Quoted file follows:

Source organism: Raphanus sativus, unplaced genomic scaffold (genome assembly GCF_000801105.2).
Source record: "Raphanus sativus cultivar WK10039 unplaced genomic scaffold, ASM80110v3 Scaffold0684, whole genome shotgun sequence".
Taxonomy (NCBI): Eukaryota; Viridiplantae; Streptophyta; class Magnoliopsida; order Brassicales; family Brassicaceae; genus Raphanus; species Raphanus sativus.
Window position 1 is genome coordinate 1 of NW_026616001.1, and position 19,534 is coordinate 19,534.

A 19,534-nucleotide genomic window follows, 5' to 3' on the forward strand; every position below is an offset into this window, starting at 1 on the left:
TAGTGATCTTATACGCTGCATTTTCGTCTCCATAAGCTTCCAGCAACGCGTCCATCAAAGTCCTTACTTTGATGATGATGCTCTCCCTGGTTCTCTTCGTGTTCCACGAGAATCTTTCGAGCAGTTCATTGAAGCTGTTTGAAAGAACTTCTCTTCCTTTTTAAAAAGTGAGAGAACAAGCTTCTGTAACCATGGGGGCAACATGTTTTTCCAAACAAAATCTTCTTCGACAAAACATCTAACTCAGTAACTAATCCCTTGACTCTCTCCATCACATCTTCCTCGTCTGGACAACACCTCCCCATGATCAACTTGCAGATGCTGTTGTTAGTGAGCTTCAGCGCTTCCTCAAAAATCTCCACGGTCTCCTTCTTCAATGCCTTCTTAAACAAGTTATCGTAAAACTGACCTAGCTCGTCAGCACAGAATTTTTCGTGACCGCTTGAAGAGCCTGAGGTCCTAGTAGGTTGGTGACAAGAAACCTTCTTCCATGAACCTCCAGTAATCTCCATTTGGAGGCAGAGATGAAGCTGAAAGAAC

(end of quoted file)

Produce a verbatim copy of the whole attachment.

Source organism: Raphanus sativus, unplaced genomic scaffold (genome assembly GCF_000801105.2).
Source record: "Raphanus sativus cultivar WK10039 unplaced genomic scaffold, ASM80110v3 Scaffold0684, whole genome shotgun sequence".
Taxonomy (NCBI): Eukaryota; Viridiplantae; Streptophyta; class Magnoliopsida; order Brassicales; family Brassicaceae; genus Raphanus; species Raphanus sativus.
Window position 1 is genome coordinate 1 of NW_026616001.1, and position 19,534 is coordinate 19,534.

A 19,534-nucleotide genomic window follows, 5' to 3' on the forward strand; every position below is an offset into this window, starting at 1 on the left:
TAGTGATCTTATACGCTGCATTTTCGTCTCCATAAGCTTCCAGCAACGCGTCCATCAAAGTCCTTACTTTGATGATGATGCTCTCCCTGGTTCTCTTCGTGTTCCACGAGAATCTTTCGAGCAGTTCATTGAAGCTGTTTGAAAGAACTTCTCTTCCTTTTTAAAAAGTGAGAGAACAAGCTTCTGTAACCATGGGGGCAACATGTTTTTCCAAACAAAATCTTCTTCGACAAAACATCTAACTCAGTAACTAATCCCTTGACTCTCTCCATCACATCTTCCTCGTCTGGACAACACCTCCCCATGATCAACTTGCAGATGCTGTTGTTAGTGAGCTTCAGCGCTTCCTCAAAAATCTCCACGGTCTCCTTCTTCAATGCCTTCTTAAACAAGTTATCGTAAAACTGACCTAGCTCGTCAGCACAGAATTTTTCGTGACCGCTTGAAGAGCCTGAGGTCCTAGTAGGTTGGTGACAAGAAACCTTCTTCCATGAACCTCCAGTAATCTCCATTTGGAGGCAGAGATGAAGCTGAAAGAAC